Fast Innovation

Fast Innovation : Achieving Superior Differentiation, Speed to Market, and Increased ProfitabilityFast Innovation : Achieving Superior Differentiation, Speed to Market, and Increased Profitability by Michael George, James Works, and Kimberly Watson-Hemphill is a great synthesis of current thinking on product and service development. Chapter 2 "How to Become Fast" isn’t about designing faster, rather it’s about how lead time and task variation cause delays in project schedules. Two "Laws" are introduced:

  • Littles’ Law: Time-to-Market is inversely related to the number of projects in-process; the more projects you have, the longer all projects will take. The fewer projects you have, the faster the development process can flow.
  • Law of Innovation Variation: Project task time varies and is related to percent utilization and number of cross trained resources. Delays stack up. Without slack time or off loading of critical resources projects will be late.

 

 

To me, some of the most valuable material is found in Chapter 4, "The Value of Thinking in Three Dimensions":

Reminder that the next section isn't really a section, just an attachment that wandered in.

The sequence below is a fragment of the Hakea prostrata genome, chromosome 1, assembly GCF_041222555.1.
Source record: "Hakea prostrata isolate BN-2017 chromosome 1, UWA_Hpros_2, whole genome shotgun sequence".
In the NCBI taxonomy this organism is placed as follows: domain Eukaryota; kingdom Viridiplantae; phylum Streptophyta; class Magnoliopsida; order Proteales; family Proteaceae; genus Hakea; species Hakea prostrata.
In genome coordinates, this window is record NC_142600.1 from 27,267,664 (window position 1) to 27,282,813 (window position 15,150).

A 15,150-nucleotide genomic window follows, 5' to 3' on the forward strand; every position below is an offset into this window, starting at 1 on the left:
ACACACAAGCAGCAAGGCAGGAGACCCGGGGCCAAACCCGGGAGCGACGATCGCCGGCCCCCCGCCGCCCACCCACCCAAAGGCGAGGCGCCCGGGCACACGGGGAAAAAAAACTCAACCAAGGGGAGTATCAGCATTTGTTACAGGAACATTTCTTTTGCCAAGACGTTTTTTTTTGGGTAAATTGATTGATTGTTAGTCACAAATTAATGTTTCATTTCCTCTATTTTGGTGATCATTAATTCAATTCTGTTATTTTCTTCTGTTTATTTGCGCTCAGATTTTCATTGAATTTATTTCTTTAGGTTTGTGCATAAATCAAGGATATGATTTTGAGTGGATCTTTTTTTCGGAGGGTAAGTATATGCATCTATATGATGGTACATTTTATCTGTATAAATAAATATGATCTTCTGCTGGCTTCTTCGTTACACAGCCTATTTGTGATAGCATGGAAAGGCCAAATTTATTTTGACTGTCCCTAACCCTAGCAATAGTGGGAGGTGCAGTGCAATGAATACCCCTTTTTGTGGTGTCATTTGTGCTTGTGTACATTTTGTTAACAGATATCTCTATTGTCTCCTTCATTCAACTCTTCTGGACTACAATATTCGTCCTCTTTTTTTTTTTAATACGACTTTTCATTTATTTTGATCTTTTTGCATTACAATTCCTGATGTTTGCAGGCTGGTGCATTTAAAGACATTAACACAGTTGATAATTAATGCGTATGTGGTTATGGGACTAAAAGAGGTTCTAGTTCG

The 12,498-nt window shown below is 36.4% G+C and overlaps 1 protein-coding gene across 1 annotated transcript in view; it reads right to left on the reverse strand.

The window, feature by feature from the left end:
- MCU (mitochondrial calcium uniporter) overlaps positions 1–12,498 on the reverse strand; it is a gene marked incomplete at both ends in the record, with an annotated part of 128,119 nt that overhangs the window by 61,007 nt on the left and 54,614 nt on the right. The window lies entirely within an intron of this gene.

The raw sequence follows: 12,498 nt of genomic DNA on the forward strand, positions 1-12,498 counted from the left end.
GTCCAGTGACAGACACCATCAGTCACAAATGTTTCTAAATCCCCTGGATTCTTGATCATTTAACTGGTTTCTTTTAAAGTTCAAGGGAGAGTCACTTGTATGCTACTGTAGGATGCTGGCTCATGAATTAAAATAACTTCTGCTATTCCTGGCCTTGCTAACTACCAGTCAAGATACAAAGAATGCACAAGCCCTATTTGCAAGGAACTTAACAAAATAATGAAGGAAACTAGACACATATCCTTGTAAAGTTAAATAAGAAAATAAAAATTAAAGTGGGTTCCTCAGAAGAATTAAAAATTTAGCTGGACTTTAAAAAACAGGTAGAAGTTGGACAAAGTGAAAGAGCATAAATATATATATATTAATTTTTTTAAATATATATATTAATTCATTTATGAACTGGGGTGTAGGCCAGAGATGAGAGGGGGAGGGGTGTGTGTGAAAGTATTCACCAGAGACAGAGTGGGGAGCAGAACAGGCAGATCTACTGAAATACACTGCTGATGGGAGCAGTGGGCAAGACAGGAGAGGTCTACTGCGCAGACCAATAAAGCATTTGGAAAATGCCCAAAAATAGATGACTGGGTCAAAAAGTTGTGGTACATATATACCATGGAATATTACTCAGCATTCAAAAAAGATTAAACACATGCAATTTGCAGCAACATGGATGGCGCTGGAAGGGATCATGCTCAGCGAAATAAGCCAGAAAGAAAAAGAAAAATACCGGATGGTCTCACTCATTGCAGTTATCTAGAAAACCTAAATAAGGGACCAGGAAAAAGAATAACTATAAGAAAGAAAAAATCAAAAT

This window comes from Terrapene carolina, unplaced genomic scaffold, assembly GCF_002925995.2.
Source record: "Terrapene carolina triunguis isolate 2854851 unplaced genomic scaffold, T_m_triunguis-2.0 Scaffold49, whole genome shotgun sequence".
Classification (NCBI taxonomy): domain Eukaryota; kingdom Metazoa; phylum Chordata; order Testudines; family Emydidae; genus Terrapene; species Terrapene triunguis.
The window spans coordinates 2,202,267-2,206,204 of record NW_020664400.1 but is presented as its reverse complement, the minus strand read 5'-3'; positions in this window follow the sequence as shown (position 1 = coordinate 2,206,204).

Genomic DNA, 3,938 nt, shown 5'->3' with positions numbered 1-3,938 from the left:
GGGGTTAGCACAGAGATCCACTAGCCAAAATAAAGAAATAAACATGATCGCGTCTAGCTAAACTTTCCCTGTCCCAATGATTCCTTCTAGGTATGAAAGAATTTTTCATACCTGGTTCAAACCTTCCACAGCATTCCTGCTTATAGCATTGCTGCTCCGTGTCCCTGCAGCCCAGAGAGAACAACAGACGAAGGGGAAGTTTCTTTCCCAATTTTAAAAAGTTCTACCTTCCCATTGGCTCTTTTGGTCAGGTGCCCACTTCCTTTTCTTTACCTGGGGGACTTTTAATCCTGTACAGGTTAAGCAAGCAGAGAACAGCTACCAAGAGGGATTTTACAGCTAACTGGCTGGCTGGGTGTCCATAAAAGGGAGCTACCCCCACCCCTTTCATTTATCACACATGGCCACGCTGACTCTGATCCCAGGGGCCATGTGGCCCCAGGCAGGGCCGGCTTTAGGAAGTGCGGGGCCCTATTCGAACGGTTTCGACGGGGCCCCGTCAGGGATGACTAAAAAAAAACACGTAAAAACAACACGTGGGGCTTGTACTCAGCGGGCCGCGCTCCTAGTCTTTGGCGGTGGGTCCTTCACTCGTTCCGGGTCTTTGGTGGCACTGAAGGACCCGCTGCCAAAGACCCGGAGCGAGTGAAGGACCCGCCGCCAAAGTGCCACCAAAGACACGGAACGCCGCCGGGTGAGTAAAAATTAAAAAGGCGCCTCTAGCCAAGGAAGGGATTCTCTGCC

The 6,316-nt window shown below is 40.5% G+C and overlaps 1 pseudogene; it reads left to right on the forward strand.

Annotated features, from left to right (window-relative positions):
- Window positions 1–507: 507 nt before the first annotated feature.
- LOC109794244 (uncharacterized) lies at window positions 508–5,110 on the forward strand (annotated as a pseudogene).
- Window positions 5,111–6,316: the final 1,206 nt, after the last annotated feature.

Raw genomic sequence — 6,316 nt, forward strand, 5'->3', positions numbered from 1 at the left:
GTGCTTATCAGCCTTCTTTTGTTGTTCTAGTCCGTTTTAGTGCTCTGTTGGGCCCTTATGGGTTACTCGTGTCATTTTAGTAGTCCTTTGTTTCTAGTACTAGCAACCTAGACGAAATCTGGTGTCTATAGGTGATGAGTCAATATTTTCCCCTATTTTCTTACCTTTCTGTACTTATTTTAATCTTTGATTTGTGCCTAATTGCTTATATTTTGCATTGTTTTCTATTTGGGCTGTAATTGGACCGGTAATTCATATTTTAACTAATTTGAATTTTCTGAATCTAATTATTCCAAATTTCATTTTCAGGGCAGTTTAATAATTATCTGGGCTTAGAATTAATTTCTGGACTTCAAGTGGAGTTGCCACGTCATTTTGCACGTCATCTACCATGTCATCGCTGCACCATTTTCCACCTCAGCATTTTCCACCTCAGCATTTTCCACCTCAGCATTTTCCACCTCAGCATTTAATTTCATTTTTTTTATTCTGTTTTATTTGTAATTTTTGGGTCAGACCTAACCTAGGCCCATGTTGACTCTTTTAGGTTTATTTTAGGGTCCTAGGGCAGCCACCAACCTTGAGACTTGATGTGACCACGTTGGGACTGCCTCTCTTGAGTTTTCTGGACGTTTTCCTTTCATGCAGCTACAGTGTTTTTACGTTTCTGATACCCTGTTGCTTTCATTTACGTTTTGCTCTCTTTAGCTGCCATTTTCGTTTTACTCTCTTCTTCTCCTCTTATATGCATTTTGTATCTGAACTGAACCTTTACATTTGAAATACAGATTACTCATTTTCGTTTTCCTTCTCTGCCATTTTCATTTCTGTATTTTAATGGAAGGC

• product-service innovation
  • market definition innovation
  • process/business model innovation

I agree with them that although product and service innovation are the cornerstones of most innovation programs (e.g. Microsoft Windows and Voice-over-Internet-Protocol telephony), there are perhaps even greater opportunities in the other two dimensions, market definition innovation (which reflects the leverage possible from existing customer and supplier relationships) and process/business model innovation (which can create a competitive advantage that lasts longer than that from sustaining product or service innovations). The book isn’t a difficult read but will cause you to think, so if you don’t mind exercising your brain you might like picking this one up.